Q What is Jihad?
A Jihad does not mean "holy war." Literally, jihad in Arabic means to strive, struggle and exert effort. It is a central and broad Islamic concept that includes struggle against evil inclinations within oneself, struggle to improve the quality of life in society, struggle in the battlefield for self-defense or fighting against tyranny or oppression.

Q What does Islam say about Christianity?
A Islam teaches that Christians and Muslims are both "people of the book." By that it means that the two religions share the same basic beliefs articulated through the Bible and the Koran. The main difference between Christians and Muslims is that Muslims do not believe that Jesus was the son of God. Muslims believe that Jesus was a prophet who was granted special powers by God to show people the power of God.

Q What does Islam say about Judaism?
A Islam teaches that Jews and Muslims are both "people of the book." By that it means that the two religions share the same basic beliefs articulated through the Torah and the Koran. The main difference between Jews and Muslims is that Jews do not believe in the prophets after the Jewish prophets including Mohammad and his teachings. Muslims, on the other hand, believe in all the prophets including Moses, Ibraham, Jackob, Ishmael, Issac and Jesus.

Q How does Islam view terrorism?
A Islam does not support terrorism under any circumstances. Terrorism goes against every principle in Islam. If a Muslim engages in terrorism, he is not following Islam. He may be wrongly using the name of Islam for political or financial gain.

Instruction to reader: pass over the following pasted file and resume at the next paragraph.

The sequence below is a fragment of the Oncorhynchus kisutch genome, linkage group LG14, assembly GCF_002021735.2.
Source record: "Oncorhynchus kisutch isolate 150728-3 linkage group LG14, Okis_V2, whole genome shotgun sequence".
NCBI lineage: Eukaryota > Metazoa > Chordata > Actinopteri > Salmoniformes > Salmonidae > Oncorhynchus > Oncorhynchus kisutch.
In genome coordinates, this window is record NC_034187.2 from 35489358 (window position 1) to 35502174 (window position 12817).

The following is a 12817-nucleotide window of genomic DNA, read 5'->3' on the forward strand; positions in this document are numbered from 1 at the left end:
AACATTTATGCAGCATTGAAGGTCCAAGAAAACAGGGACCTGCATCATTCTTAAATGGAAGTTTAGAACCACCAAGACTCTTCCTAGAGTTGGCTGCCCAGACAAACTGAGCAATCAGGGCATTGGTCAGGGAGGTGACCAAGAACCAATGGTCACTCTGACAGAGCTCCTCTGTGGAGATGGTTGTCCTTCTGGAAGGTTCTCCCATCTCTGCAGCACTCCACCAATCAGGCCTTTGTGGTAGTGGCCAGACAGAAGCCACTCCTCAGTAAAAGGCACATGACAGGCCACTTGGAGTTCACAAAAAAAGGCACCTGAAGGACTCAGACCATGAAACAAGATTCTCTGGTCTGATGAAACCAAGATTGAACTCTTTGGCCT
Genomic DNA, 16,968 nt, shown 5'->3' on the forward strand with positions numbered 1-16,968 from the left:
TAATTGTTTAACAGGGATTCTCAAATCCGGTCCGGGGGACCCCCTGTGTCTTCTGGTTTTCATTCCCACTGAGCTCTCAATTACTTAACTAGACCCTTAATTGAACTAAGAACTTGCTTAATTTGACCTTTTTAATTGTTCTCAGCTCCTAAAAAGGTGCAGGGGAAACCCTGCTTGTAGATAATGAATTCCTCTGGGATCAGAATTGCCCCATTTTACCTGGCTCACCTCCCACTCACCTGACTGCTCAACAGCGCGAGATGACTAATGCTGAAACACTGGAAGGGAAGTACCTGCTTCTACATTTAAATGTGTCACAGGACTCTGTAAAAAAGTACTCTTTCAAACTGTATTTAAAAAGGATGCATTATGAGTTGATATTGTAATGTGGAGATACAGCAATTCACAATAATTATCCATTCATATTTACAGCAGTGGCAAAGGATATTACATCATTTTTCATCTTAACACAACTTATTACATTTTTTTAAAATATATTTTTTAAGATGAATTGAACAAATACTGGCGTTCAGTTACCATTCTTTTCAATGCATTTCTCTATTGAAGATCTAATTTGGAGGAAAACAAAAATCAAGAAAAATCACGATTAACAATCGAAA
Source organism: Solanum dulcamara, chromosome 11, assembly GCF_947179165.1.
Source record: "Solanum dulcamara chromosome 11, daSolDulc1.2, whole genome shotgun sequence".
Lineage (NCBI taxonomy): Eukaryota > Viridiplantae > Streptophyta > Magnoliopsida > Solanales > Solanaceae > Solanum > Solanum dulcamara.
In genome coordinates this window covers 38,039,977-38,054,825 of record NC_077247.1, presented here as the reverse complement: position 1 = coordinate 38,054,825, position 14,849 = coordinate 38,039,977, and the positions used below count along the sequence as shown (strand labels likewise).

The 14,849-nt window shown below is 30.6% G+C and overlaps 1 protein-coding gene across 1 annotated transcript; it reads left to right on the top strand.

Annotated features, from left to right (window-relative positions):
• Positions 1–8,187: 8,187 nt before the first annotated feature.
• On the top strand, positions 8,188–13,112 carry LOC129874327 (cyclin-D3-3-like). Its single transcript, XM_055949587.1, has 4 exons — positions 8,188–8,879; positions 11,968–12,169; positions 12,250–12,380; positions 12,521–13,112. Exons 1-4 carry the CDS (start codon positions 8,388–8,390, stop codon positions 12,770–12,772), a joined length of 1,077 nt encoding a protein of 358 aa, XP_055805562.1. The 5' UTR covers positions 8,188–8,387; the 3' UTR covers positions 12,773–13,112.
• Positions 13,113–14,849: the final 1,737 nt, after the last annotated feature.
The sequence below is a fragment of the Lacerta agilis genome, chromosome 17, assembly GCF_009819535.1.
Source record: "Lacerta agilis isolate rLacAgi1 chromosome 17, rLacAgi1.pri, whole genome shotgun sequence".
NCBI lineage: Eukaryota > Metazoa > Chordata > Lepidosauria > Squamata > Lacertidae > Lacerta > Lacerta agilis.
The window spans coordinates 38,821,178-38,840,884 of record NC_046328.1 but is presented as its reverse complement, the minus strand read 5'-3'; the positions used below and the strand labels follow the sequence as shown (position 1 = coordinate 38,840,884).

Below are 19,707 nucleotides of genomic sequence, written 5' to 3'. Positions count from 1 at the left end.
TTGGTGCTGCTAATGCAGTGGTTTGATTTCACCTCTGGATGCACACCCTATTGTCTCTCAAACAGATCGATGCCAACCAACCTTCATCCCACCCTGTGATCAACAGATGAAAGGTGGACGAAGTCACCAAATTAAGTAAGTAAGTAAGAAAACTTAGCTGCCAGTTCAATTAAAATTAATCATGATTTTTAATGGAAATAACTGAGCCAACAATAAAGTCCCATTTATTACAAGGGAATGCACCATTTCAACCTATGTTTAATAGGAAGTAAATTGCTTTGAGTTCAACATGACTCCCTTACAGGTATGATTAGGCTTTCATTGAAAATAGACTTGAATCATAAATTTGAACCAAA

Q Does Islam tolerate other beliefs?
A Yes. It is one function of Islamic law to protect the privileged status of minorities. Islamic law also permits non-Muslims to set up their own courts, which implement family laws drawn up by the minorities themselves.

Q What is an appropriate way to greet an Arab-American?
A This is not difficult or tricky. Remember that most Arab-Americans grew up in the USA and do not require special greetings. Be yourself, and let them be themselves. If they are practicing Muslims or recent immigrants, watch for cues. A smile, a nod and a word of greeting are appropriate in most situations. Some Muslims feel it is inappropriate for unrelated men and women to shake hands. Wait until the other person extends his or her hand before you extend your own.

Source - Published in USA Today, September 18, 2001
Copyright © 2001 - USA Today - Muslim WakeUp! seeks to bring together Muslims and non-Muslims in America and around the globe in efforts that celebrate cultural and spiritual diversity, tolerance, and understanding. Through online and offline media, events, and community activities, Muslim WakeUp! champions an interpretation of Islam that celebrates the Oneness of God and the Unity of God's creation through the encouragement of the human creative spirit and the free exchange of ideas, in an atmosphere that is filled with compassion and free of intimidation, authoritarianism, and dogmatism. In all its activities, Muslim WakeUp! attempts to reflect a deep belief in justice and against all forms of oppression, bigotry, sexism, and racism.

Islamic Studies - Non-Muslims who'd like to learn more about Islam can turn to this site, developed by Dr. Alan Godlas, a professor in the department of religion at the University of Georgia. Unaffiliated with any particular sect, it offers a non-polemical view on Muslim beliefs and explores related topics, such as the mystical sufism.